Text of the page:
Italy’s Bank of China money laundering trial in March

Milan branch implicated in smuggling more than half of $5 billion to China.

FLORENCE, Italy — A $5 billion money-laundering trial of the Bank of China and 297 other defendants in Italy is scheduled to begin in March, deputy public prosecutor Giulio Monferini said.

At issue is more than 4.5 billion euros ($5 billion) allegedly smuggled out of Italy to China through a money transfer service part-owned by Chinese immigrants.

Prosecutors in Florence said nearly half the money was funnelled through the Bank of China’s Milan branch, which earned over 758,000 euros in commissions on the transactions. When the hearings begin in March, a judge will decide whether to press ahead with charges of money- laundering and assisting a mafia-like organization against the bank’s Milan branch and four of its employees.

The Bank of China has denied wrongdoing. In a June statement to the Hong Kong stock exchange, the bank said it had not received formal prosecution documents but would co-operate with Italian authorities. Lawyers for the money transfer network’s owners have said their clients are not guilty.

China’s central bank and other government agencies vowed to strengthen money-laundering controls after news of the Italian investigation into the Bank of China broke, the state-run China Daily newspaper reported.

The Bank of China is not the only major Chinese bank with overseas branches facing scrutiny. In July, the US Federal Reserve told China Construction Bank to strengthen its anti-money-laundering framework and improve customer due diligence and monitoring of suspicious transactions.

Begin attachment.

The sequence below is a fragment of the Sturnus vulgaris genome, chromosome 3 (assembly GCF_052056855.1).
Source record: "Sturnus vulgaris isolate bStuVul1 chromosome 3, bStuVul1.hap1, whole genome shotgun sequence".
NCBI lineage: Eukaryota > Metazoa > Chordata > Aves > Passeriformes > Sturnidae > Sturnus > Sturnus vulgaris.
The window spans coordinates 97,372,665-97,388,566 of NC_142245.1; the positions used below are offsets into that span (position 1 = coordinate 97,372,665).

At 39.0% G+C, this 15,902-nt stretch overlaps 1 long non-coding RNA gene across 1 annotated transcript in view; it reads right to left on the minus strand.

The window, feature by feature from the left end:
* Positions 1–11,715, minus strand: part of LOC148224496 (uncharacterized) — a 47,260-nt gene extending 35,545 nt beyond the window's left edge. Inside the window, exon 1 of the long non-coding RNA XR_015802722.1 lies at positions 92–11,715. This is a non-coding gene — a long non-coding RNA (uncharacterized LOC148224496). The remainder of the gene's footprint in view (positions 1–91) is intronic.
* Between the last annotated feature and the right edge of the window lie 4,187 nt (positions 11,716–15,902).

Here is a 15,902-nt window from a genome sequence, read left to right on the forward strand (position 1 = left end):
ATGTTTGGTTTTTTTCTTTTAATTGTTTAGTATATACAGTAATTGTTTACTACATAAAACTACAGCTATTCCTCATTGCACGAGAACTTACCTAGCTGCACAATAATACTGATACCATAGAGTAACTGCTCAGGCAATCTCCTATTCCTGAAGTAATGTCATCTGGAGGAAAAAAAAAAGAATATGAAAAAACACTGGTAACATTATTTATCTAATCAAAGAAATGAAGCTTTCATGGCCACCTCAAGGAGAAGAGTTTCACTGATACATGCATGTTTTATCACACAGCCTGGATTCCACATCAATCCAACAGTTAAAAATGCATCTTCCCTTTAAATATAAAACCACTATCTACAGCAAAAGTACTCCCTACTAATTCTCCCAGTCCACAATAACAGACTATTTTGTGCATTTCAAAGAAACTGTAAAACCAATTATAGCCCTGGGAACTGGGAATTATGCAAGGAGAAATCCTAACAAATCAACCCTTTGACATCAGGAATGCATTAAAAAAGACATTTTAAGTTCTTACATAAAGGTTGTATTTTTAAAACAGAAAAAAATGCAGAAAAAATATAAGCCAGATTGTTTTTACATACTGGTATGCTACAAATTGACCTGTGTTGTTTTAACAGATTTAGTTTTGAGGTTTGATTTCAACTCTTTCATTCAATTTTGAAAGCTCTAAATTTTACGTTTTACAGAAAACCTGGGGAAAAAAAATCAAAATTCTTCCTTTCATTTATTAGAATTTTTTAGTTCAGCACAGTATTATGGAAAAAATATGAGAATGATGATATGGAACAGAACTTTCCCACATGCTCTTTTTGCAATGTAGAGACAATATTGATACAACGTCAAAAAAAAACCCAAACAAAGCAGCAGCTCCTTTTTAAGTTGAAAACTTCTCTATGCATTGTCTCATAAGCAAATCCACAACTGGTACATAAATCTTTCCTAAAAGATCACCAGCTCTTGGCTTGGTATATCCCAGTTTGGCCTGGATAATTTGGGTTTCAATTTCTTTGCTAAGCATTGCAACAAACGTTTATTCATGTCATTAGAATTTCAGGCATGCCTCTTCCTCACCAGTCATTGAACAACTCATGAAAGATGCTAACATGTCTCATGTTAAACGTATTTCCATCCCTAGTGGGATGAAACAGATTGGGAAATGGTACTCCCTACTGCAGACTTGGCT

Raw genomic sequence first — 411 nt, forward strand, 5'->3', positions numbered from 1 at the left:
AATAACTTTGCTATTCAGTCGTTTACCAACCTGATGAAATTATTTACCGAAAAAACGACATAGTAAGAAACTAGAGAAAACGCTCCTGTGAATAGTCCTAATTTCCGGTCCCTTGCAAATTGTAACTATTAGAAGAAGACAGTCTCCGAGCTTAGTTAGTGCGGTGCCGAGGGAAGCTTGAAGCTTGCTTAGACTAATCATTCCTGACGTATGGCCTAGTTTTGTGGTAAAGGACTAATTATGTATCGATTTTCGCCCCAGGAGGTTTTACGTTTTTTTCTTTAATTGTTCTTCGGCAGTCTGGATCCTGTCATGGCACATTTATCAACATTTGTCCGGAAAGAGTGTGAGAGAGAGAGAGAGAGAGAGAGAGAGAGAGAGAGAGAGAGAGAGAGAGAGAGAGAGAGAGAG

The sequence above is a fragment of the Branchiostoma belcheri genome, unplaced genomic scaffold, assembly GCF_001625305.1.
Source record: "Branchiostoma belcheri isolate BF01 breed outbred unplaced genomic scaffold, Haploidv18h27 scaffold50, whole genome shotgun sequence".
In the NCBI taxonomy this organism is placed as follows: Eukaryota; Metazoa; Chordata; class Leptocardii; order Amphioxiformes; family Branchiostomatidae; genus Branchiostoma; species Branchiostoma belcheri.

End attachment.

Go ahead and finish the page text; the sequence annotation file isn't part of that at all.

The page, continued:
The Italian case showcases the large underground economy that has grown with the Chinese diaspora and flourished in the absence of effective legal and judicial co-operation between China and the West.

Italian prosecutors allege that the money transfer network, Money2Money, operated like a mafia, using threats and coercion to maintain a near-monopoly on money transfers from Italy to China. Money2Money also had an exclusive contract with the Bank of China’s Milan branch which stipulated that the bank would not work with any other firm to send money from Italy to China, prosecutors said.

In court documents, prosecutors said the money, which was earned from counterfeiting, prostitution, labour exploitation and tax evasion, was fractioned into small sums to avoid detection and that the bank’s management and audit staff failed to report suspicious transactions, helping conceal the source and destination of the funds.

Italian officials told The Associated Press that China did not co-operate with the money- laundering investigation, despite Beijing’s efforts to win help from Western governments in repatriating corrupt Chinese officials who have fled overseas with their stolen fortunes.

Italian police were unable to continue their investigation in China, but the AP, in a story published in June, tracked some of the smuggled money to a large government-controlled import- export company that has been accused of repeatedly shipping counterfeit merchandise, some of it to the United States.

The Italian case covers transactions between 2006 and 2010. Legal proceedings had stalled as Italian prosecutors struggled to locate hundreds of hard-to-find defendants, most of them Chinese migrants living in Italy. Monferini said all but around 50 people had been successfully notified of the cases against them.

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